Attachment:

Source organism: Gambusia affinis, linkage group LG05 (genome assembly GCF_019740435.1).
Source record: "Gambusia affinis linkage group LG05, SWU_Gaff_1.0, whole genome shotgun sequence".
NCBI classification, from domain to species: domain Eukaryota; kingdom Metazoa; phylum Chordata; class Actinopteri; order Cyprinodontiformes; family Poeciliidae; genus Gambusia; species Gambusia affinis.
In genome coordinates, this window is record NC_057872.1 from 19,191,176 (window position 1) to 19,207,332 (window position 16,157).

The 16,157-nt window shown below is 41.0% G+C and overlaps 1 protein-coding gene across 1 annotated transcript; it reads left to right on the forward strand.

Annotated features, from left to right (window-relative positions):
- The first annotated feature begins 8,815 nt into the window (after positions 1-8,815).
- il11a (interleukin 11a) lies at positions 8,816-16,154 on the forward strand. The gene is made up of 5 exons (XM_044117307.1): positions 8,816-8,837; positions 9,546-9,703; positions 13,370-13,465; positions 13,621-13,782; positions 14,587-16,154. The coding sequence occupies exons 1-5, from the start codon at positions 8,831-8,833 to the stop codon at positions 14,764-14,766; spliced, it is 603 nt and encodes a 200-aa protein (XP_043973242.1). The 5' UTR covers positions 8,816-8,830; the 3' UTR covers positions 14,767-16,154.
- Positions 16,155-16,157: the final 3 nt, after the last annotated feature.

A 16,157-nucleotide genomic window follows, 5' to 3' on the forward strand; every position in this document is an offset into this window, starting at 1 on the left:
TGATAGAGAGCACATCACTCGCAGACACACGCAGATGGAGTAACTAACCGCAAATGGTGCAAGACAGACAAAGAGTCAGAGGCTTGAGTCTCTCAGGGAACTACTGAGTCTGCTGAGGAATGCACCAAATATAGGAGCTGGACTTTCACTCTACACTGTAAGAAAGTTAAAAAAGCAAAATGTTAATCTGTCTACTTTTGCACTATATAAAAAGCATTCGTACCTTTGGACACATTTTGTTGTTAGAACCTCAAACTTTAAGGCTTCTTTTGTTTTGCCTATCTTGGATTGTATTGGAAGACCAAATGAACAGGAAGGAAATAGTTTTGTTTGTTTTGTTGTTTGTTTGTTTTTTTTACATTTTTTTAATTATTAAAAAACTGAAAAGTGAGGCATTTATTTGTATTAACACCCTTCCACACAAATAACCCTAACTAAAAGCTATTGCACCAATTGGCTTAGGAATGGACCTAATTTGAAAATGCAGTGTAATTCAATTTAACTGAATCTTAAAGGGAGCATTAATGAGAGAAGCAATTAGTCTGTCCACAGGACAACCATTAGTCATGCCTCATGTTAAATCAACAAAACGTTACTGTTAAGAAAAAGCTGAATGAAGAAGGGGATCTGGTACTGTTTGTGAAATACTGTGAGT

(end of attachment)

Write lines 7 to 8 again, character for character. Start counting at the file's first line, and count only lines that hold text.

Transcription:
- The first annotated feature begins 8,815 nt into the window (after positions 1-8,815).
- il11a (interleukin 11a) lies at positions 8,816-16,154 on the forward strand. The gene is made up of 5 exons (XM_044117307.1): positions 8,816-8,837; positions 9,546-9,703; positions 13,370-13,465; positions 13,621-13,782; positions 14,587-16,154. The coding sequence occupies exons 1-5, from the start codon at positions 8,831-8,833 to the stop codon at positions 14,764-14,766; spliced, it is 603 nt and encodes a 200-aa protein (XP_043973242.1). The 5' UTR covers positions 8,816-8,830; the 3' UTR covers positions 14,767-16,154.